I just returned home from a three day, two-city run with Phish. I think I left my brain in Noblesville, Ind. somewhere. Anyway, when tickets went on sale through LiveNation in January, they went for $50, amounting to $62 after service charges. After going 0-for-5 using the busted-ass LiveNation lottery system, I decided to head to Deer Creek anyway, planning to buy an extra in the parking lot. I would do the same thing for the Sunday Alpine Valley show (I had a media pass for Saturday, read my review here.)
Long story short, I was expecting to pay AT LEAST face value for tickets. But the lot was so saturated with extra tickets, I was able to score mine for $30 and $25 — less than half of face value. I heard that extras selling for as little as $10. Incredible. So much for “winning the lottery.”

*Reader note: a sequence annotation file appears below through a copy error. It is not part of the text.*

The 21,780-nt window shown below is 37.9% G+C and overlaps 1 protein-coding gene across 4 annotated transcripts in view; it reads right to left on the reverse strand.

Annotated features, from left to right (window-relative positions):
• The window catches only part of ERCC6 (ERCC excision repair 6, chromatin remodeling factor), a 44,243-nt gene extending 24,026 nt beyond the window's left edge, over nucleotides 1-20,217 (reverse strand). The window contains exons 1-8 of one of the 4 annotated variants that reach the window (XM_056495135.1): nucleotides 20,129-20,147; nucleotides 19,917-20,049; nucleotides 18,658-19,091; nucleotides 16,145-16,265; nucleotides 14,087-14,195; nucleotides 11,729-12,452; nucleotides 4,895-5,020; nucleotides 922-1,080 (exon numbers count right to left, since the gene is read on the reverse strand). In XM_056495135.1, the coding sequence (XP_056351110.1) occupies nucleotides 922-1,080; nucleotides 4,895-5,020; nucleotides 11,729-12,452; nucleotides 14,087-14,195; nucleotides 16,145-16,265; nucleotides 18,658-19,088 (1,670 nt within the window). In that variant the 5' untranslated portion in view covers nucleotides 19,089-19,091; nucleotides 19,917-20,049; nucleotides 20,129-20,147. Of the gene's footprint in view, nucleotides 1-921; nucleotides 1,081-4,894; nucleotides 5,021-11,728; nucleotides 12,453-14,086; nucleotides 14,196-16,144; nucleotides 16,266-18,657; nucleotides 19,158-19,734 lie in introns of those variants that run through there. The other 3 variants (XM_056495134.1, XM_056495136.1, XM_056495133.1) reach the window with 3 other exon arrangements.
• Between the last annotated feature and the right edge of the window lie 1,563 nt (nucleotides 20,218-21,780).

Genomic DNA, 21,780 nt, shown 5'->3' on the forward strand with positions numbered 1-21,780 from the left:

So how did this happen? Why the artificial demand when the tickets went on sale? I can only think that people over-ordered tickets thinking they could turn a profit in the parking lot. Does the glut of extras implicitly call out LiveNation giving lottery preference to big-order applicants? I can only speculate at this point, but remain curious as to why the scalping system failed so horribly on Phish tour.
But I won’t complain about my end result: I got into two shows for half price. After getting the shaft in the lotto, I can’t help but to feel good about karma biting scalpers in the ass for once. Thanks for buying half my ticket, guys. It was totally phriendly of you. Y’all must be carrying the wrong crystals for scamming Phish heads.